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Monday, August 22, 2011

The Proposed U.S.-South Korea Free Trade Agreement (KORUS FTA): Provisions and Implications

William H. Cooper, Coordinator
Specialist in International Trade and Finance

Mark E. Manyin
Specialist in Asian Affairs

Remy Jurenas
Specialist in Agricultural Policy

Michaela D. Platzer
Specialist in Industrial Organization and Business

If implemented, the proposed U.S.-South Korea Free Trade Agreement (KORUS FTA), signed on June 30, 2007, would be the second-largest U.S. FTA (next to NAFTA). South Korea is the seventh-largest trading partner of the United States, and the United States is South Korea’s thirdlargest trading partner. The proposed KORUS FTA covers a wide range of trade and investment issues and, therefore, could have substantial economic implications for both the United States and South Korea. The agreement will not enter into force unless Congress approves implementation legislation.

Implementing legislation for the KORUS FTA is eligible for expedited congressional consideration (no amendments, limited debate) under the trade promotion authority (TPA). Under TPA, the President has the discretion on when to submit the implementing legislation to Congress. President Bush did not submit the legislation because of differences with the Democratic leadership over treatment of autos and beef, among other issues. On December 3, 2010, after a series of arduous negotiations and missed deadlines, President Obama and President Lee announced that they had reached an agreement on addressing the outstanding issues related to the KORUS FTA. As a result, U.S. and South Korean negotiators agreed, in the form of an exchange of letters and agreed minutes, to modifications to the commitments made in the 2007 agreement These modifications include changes in phase-out periods for tariffs on autos, a new safeguard provision on autos, and concessions by South Korea on allowing a larger number of U.S. cars into South Korea under U.S. safety standards than was the case under the original KORUS FTA provisions Though the issue of full U.S. beef access was not resolved because of its political sensitivity in South Korea, the Obama Administration plans to request consultations on this matter as soon as the KORUS FTA goes into effect.

On July 7, 2011, the House Ways and Means Committee and the Senate Finance Committee held simultaneous “mock mark-up” sessions on preliminary draft implementing bills for the KORUS FTA, as well as for the FTAs with Colombia and Panama. The process is preliminary to the President submitting the actual draft implementing bills under the expedited procedures provided for under TPA. They are also advisory in that the President is not obligated to accept any “amendments” that the committees have submitted. In the case of the KORUS FTA, the two committees considered different draft bills. The Senate Finance Committee considered and approved a draft that included renewal of a trade adjustment assistance (TAA) program, while the Ways and Means Committee considered and approved a draft that included only the KORUS FTA. President Obama said he would not formally submit FTA implementing legislation until there was an agreement from Congress to renew TAA.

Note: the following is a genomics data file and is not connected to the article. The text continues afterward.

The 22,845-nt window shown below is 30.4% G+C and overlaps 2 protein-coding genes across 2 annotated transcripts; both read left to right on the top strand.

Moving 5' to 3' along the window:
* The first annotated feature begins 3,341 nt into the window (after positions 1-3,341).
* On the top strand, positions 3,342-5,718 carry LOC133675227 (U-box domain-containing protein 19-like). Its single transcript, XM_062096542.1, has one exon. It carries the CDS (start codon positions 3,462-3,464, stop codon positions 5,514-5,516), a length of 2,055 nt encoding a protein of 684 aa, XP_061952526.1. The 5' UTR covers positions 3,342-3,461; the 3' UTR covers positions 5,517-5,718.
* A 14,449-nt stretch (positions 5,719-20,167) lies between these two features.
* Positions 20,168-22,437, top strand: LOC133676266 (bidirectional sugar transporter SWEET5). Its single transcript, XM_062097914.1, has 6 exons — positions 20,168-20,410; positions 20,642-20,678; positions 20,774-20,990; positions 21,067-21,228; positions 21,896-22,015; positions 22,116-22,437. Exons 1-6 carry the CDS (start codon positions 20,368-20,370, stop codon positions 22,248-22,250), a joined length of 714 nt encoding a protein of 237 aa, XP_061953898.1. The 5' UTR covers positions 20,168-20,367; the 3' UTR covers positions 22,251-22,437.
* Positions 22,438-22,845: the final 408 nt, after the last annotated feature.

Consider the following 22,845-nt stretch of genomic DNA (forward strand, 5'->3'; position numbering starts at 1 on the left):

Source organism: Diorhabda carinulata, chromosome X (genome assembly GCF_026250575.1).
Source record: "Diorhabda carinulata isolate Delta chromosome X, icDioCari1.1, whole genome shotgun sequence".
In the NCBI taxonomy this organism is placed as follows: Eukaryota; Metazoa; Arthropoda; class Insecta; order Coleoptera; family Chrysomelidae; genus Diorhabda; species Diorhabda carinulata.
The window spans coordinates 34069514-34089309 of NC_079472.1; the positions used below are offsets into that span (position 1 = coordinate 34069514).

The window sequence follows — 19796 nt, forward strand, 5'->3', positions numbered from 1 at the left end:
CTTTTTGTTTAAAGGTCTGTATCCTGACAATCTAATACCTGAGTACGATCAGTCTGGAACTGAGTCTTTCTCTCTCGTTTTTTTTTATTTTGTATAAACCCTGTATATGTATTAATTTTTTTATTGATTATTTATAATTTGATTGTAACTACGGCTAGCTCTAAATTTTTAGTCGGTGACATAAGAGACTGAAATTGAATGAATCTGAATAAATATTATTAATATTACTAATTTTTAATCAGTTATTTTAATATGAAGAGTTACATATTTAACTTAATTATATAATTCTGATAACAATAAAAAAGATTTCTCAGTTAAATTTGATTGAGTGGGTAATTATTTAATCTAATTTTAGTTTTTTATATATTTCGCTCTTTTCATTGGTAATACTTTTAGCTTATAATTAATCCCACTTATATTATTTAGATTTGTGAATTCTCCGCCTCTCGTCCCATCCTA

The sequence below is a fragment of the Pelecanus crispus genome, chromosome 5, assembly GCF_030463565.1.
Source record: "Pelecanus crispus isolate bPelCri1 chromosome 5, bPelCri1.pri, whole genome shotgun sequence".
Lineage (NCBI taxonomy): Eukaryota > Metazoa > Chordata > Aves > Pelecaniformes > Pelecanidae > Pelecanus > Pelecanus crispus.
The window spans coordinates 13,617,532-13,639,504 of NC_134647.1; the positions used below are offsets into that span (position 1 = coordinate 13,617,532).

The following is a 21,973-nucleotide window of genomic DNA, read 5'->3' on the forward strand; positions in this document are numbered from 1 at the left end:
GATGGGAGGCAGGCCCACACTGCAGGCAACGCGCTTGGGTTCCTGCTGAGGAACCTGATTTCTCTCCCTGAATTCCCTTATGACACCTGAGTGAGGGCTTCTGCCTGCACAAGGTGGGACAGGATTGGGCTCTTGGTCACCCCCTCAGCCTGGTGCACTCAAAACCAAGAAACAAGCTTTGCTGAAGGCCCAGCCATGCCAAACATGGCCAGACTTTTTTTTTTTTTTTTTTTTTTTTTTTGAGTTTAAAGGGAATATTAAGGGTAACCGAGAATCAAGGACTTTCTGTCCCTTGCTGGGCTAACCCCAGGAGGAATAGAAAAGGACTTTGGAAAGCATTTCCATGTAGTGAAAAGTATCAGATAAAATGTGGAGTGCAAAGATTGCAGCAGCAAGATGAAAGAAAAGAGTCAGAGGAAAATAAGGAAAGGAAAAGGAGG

A broad swath of the U.S. business community supports the KORUS FTA . With the modifications in the commitments reached in December, this group also includes the three Detroit-based auto manufacturers and the United Auto Workers (UAW) union. It still faces opposition from some labor unions and other groups, including Public Citizen. Many U.S. supporters view passage of the KORUS FTA as important to secure new opportunities in the South Korean market, while opponents claim that the KORUS FTA does not go far enough to break down South Korean trade barriers or that the agreement will encourage U.S. companies to move their production offshore at the expense of U.S. workers. Other observers have suggested the outcome of the KORUS FTA could have implications for the U.S.-South Korean alliance as a whole, as well as on U.S. Asia policy and U.S. trade policy, particularly in light Korea-European FTA that went into effect on July 1, 2011.

Date of Report: August 9, 2011
Number of Pages: 59
Order Number: RL34330
Price: $29.95

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